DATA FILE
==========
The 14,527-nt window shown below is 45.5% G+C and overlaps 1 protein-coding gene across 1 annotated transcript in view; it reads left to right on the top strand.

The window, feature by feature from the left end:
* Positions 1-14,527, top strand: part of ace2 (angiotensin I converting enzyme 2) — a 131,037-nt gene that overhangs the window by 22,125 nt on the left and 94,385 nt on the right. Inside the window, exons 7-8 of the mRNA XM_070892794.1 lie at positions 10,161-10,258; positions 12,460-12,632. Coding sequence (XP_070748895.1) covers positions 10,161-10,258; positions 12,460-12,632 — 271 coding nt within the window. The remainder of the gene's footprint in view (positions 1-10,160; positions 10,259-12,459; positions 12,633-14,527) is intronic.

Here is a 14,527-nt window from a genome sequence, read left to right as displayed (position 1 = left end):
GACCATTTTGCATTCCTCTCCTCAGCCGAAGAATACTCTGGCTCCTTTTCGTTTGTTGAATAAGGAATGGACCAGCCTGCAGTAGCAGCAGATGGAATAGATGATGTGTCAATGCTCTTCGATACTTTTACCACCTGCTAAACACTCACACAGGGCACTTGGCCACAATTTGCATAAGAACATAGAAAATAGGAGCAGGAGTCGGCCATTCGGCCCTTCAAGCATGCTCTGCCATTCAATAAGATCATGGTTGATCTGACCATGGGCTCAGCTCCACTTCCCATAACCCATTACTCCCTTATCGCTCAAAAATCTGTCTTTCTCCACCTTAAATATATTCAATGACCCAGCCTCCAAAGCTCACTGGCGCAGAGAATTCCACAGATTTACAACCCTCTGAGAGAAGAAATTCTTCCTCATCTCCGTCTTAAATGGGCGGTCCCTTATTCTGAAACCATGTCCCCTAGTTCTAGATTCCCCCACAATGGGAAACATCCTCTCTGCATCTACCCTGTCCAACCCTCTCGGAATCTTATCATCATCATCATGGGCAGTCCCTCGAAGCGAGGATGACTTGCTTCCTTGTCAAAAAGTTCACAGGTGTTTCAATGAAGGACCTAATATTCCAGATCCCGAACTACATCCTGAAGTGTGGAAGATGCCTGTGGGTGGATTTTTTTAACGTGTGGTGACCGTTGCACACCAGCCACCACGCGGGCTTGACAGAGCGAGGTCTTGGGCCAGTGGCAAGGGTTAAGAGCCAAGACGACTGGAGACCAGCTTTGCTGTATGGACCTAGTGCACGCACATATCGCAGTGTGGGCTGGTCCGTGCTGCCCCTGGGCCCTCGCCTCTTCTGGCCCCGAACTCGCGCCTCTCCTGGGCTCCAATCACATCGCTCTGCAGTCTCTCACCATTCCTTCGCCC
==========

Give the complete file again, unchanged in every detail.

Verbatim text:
The 14,527-nt window shown below is 45.5% G+C and overlaps 1 protein-coding gene across 1 annotated transcript in view; it reads left to right on the top strand.

The window, feature by feature from the left end:
* Positions 1-14,527, top strand: part of ace2 (angiotensin I converting enzyme 2) — a 131,037-nt gene that overhangs the window by 22,125 nt on the left and 94,385 nt on the right. Inside the window, exons 7-8 of the mRNA XM_070892794.1 lie at positions 10,161-10,258; positions 12,460-12,632. Coding sequence (XP_070748895.1) covers positions 10,161-10,258; positions 12,460-12,632 — 271 coding nt within the window. The remainder of the gene's footprint in view (positions 1-10,160; positions 10,259-12,459; positions 12,633-14,527) is intronic.

Here is a 14,527-nt window from a genome sequence, read left to right as displayed (position 1 = left end):
GACCATTTTGCATTCCTCTCCTCAGCCGAAGAATACTCTGGCTCCTTTTCGTTTGTTGAATAAGGAATGGACCAGCCTGCAGTAGCAGCAGATGGAATAGATGATGTGTCAATGCTCTTCGATACTTTTACCACCTGCTAAACACTCACACAGGGCACTTGGCCACAATTTGCATAAGAACATAGAAAATAGGAGCAGGAGTCGGCCATTCGGCCCTTCAAGCATGCTCTGCCATTCAATAAGATCATGGTTGATCTGACCATGGGCTCAGCTCCACTTCCCATAACCCATTACTCCCTTATCGCTCAAAAATCTGTCTTTCTCCACCTTAAATATATTCAATGACCCAGCCTCCAAAGCTCACTGGCGCAGAGAATTCCACAGATTTACAACCCTCTGAGAGAAGAAATTCTTCCTCATCTCCGTCTTAAATGGGCGGTCCCTTATTCTGAAACCATGTCCCCTAGTTCTAGATTCCCCCACAATGGGAAACATCCTCTCTGCATCTACCCTGTCCAACCCTCTCGGAATCTTATCATCATCATCATGGGCAGTCCCTCGAAGCGAGGATGACTTGCTTCCTTGTCAAAAAGTTCACAGGTGTTTCAATGAAGGACCTAATATTCCAGATCCCGAACTACATCCTGAAGTGTGGAAGATGCCTGTGGGTGGATTTTTTTAACGTGTGGTGACCGTTGCACACCAGCCACCACGCGGGCTTGACAGAGCGAGGTCTTGGGCCAGTGGCAAGGGTTAAGAGCCAAGACGACTGGAGACCAGCTTTGCTGTATGGACCTAGTGCACGCACATATCGCAGTGTGGGCTGGTCCGTGCTGCCCCTGGGCCCTCGCCTCTTCTGGCCCCGAACTCGCGCCTCTCCTGGGCTCCAATCACATCGCTCTGCAGTCTCTCACCATTCCTTCGCCC